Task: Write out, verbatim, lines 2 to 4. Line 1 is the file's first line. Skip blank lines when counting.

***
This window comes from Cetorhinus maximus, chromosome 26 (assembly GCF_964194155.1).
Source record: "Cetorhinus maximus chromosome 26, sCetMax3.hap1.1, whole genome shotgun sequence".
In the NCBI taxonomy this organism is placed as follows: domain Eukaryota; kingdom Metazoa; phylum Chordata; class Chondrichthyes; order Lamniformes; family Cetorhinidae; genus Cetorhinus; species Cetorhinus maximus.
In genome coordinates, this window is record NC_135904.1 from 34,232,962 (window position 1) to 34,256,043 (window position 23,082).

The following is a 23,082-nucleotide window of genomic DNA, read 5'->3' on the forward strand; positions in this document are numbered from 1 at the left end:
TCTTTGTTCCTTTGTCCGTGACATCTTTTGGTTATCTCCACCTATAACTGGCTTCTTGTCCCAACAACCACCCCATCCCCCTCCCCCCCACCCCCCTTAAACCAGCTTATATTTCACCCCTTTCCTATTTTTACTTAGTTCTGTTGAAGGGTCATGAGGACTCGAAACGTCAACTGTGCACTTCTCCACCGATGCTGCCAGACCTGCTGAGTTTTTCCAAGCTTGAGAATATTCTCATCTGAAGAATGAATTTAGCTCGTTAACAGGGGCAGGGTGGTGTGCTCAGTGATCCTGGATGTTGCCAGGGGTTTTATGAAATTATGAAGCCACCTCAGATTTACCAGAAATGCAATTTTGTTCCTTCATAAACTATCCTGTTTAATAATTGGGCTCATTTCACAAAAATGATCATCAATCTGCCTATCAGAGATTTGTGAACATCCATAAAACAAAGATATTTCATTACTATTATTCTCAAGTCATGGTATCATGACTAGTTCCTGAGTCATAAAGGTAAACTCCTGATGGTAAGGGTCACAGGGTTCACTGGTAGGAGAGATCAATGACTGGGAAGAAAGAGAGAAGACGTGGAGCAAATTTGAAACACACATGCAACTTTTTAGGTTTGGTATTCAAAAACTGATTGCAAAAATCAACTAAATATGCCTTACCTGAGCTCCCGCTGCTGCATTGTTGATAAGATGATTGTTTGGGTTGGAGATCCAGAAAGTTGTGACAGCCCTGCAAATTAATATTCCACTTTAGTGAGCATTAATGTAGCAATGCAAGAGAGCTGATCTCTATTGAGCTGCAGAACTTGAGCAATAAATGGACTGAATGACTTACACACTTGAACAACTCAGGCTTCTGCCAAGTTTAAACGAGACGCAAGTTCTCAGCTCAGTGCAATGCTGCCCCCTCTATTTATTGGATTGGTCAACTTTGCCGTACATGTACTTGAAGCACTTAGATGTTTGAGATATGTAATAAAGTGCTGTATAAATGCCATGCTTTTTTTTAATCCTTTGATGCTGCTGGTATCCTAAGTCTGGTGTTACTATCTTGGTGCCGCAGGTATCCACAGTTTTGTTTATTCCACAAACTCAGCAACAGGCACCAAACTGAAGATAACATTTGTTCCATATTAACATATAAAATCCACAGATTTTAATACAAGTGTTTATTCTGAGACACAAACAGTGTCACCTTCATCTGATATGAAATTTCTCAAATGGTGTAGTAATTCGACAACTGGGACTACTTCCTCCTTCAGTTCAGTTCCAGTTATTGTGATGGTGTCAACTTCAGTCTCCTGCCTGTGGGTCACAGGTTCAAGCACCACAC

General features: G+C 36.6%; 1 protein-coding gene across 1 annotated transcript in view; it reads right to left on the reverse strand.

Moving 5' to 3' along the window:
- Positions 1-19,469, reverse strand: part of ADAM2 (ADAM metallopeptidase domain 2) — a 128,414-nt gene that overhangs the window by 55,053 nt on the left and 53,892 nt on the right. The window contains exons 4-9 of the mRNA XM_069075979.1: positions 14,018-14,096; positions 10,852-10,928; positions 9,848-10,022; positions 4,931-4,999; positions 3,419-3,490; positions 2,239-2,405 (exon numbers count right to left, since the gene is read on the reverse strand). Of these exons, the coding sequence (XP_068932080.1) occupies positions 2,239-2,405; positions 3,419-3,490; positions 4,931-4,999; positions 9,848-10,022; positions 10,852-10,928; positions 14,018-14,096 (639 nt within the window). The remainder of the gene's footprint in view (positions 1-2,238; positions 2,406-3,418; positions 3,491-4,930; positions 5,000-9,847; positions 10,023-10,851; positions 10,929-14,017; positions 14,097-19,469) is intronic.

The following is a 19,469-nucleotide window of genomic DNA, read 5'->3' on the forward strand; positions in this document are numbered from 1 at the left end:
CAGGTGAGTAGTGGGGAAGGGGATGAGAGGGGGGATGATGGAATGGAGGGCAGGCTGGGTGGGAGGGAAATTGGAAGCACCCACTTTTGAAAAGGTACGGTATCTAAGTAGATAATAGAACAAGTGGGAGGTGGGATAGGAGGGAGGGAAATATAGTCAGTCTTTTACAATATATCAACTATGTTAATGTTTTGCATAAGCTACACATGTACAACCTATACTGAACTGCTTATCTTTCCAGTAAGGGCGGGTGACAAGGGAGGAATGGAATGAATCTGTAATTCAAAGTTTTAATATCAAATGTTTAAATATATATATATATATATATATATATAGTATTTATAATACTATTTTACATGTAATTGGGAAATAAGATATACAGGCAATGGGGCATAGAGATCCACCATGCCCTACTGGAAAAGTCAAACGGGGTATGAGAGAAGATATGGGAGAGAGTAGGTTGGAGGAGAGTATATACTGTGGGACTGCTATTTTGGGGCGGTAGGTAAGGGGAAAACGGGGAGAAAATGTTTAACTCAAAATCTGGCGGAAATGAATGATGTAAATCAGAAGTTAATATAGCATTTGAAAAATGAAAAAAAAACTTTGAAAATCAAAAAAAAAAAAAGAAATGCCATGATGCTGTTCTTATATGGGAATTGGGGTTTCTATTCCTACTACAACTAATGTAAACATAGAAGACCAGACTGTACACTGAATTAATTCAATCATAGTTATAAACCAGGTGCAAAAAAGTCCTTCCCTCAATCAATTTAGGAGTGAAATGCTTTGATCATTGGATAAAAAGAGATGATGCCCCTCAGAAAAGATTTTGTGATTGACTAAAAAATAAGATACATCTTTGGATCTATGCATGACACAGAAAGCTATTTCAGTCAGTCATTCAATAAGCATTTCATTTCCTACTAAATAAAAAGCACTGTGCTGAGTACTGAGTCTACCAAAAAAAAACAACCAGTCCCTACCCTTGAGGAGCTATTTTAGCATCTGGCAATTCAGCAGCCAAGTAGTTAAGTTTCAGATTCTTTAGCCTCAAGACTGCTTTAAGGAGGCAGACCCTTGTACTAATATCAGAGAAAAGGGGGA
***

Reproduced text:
Source record: "Cetorhinus maximus chromosome 26, sCetMax3.hap1.1, whole genome shotgun sequence".
In the NCBI taxonomy this organism is placed as follows: domain Eukaryota; kingdom Metazoa; phylum Chordata; class Chondrichthyes; order Lamniformes; family Cetorhinidae; genus Cetorhinus; species Cetorhinus maximus.
In genome coordinates, this window is record NC_135904.1 from 34,232,962 (window position 1) to 34,256,043 (window position 23,082).